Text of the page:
Monday, December 12, 2011
Texas school districts file suit against state
Lewisville, Frisco, Richardson, Plano, Lovejoy, and Sunnyvale ISDs are among those represented in the lawsuit.
As expected, members of the Texas Schools Coalition filed a lawsuit Friday against Robert Scott, the commissioner of the Texas Education Agency, in state district court claiming the state's education funding system is unconstitutional.
The Texas Schools Coalition is made up of revenue-sharing districts, including plaintiff school districts Lewisville ISD and Frisco ISD. The other plaintiffs are Calhoun County ISD, Abernathy ISD, Aransas County ISD, and Richardson ISD.
Other districts represented in the lawsuit include Plano ISD, Lovejoy ISD, and Sunnyvale ISD. In all, 60 districts are officially part of the lawsuit, though more are expected to join following their respective board meetings.
The districts claim they are not being provided the funding necessary to meet the state's standards.
Critics point to several aspects of school funding that puts districts at a disadvantage, such as $4 billion in education cuts this year, plus a $1.5 billion reduction in grants and special programs for full-day kindergarten, after-school tutoring, and dropout prevention. They say this has led to cutting thousands of teachers and support staff across Texas.
Further, they argue, that the case of West Orange-Cove Consolidated ISD in 2006 ruled that districts must have meaningful ability to use local property tax funds for local enrichment. They say that isn't happening when the money raised is being used just to get by.
In the past, school districts would receive funding based upon their community's taxable values from the previous year. In LISD, for example, the taxable value would increase by $2 billion annually because of economic growth, and the district would receive a portion of the $2 billion. The portion of funds from the $2 billion is known as lag money and has been important for LISD to keep up with inflation and student growth.
But since 2006, the state keeps that lag money.
"The level of state funding has fallen to such a point that many, or even most, school districts must effectively use all of the local funds they can raise just to meet basic education standards," said John Turner, an attorney for Haynes and Boone, LLP, which is representing the plaintiffs. "Local tax dollars raised above a certain level ought to be available for local enrichment and not be used to compensate for funding the state has failed to provide. We will argue that the state has effectively co-opted the taxing capacity of districts, resulting in a de facto state property tax, which is prohibited by the Texas Constitution."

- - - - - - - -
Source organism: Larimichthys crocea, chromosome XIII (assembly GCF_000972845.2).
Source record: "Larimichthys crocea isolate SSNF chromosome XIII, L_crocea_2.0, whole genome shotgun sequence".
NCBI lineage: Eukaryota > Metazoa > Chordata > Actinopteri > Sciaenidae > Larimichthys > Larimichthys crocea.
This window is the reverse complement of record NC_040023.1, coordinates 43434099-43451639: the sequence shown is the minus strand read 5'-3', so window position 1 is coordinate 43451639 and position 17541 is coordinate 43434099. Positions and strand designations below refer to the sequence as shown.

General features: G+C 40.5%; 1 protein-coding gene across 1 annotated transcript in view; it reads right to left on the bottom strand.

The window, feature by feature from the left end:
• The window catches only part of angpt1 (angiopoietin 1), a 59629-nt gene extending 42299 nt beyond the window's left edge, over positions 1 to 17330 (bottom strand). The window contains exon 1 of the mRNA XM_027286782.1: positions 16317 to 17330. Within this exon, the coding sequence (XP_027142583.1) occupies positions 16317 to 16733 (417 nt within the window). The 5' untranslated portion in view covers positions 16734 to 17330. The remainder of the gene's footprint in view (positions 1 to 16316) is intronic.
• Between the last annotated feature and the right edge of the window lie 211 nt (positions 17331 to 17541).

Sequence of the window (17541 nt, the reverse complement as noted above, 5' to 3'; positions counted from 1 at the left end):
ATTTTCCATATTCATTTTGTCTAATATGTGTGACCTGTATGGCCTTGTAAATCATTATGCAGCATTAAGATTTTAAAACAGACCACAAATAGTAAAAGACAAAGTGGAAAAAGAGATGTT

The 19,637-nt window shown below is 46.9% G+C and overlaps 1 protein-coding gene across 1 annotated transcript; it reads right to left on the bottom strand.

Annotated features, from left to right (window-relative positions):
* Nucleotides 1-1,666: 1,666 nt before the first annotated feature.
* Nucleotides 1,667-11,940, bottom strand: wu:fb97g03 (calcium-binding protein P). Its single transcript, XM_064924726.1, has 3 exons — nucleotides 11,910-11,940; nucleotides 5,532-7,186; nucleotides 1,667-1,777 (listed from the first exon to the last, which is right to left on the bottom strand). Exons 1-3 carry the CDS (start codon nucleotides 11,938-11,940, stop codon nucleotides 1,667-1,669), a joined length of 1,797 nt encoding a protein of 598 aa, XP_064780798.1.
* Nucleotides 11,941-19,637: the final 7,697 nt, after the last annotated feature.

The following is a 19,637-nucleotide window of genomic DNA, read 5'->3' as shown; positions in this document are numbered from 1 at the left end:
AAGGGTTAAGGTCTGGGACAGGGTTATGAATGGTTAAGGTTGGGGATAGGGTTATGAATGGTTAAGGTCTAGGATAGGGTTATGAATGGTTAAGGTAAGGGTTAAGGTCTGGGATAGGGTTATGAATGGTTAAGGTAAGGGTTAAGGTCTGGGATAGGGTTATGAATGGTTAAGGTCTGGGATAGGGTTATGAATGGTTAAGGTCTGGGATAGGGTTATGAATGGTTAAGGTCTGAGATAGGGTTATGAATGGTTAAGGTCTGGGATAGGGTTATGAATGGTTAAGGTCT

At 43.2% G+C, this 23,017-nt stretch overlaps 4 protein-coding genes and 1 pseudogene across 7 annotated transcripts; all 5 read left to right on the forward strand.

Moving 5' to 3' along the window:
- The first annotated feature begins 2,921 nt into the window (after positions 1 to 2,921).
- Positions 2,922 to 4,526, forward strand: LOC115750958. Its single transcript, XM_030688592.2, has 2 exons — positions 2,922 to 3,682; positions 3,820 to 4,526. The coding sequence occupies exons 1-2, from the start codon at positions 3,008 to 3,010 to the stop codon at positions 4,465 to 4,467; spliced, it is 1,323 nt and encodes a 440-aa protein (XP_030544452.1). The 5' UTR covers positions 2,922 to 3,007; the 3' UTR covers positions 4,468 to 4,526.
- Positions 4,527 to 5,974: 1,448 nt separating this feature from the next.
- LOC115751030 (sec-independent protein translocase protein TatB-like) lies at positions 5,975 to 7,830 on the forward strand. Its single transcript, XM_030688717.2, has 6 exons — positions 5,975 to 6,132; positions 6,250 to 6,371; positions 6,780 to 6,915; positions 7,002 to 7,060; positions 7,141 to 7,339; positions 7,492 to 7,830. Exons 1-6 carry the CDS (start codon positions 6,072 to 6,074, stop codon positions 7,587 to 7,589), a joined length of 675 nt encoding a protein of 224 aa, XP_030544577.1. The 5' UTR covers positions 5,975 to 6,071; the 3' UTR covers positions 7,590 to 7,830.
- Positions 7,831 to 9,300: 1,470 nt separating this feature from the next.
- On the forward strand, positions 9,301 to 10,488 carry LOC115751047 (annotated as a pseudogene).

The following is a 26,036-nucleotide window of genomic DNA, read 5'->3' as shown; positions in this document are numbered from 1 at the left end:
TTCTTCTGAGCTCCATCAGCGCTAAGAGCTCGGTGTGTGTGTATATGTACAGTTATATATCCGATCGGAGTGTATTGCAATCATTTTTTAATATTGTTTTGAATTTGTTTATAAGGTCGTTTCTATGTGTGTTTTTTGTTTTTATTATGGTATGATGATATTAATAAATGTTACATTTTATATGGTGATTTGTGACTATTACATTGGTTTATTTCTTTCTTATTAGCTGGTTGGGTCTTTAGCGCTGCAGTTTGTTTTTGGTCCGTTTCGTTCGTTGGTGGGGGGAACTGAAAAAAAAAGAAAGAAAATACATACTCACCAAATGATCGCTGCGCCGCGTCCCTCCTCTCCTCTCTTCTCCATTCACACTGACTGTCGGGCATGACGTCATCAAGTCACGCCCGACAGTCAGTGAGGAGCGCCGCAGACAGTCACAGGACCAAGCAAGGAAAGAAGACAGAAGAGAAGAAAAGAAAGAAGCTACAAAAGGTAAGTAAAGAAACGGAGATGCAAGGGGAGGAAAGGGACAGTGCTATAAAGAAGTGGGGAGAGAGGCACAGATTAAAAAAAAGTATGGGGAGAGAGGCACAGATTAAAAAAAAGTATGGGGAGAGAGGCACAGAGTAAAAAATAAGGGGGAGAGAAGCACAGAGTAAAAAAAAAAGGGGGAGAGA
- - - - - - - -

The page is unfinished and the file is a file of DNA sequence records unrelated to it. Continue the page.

Another questionable component of school finance is the target revenue system in which districts receive a certain amount based on a formula. Critics, however, say that formula doesn't take into account student growth and is inconsistent from one district to the next.
Plaintiffs also claim that while school funding is shrinking, the challenges are mounting. Officials say the state is growing by 80,000 students annually, many with economically-disadvantaged backgrounds. Meanwhile, state standards are being raised with higher assessment and graduation requirements and the implementation of the more challenging end-of-course exams throughout the state.
"On the heels of recent reductions in district services and staff, and as the state introduces a new accountability system, Plano ISD is committed to continue providing the excellent education our community expects and our children deserve," said Plano ISD Superintendent Doug Otto. "Precedent shows that the state only allocates more funding for education as a result of court action."
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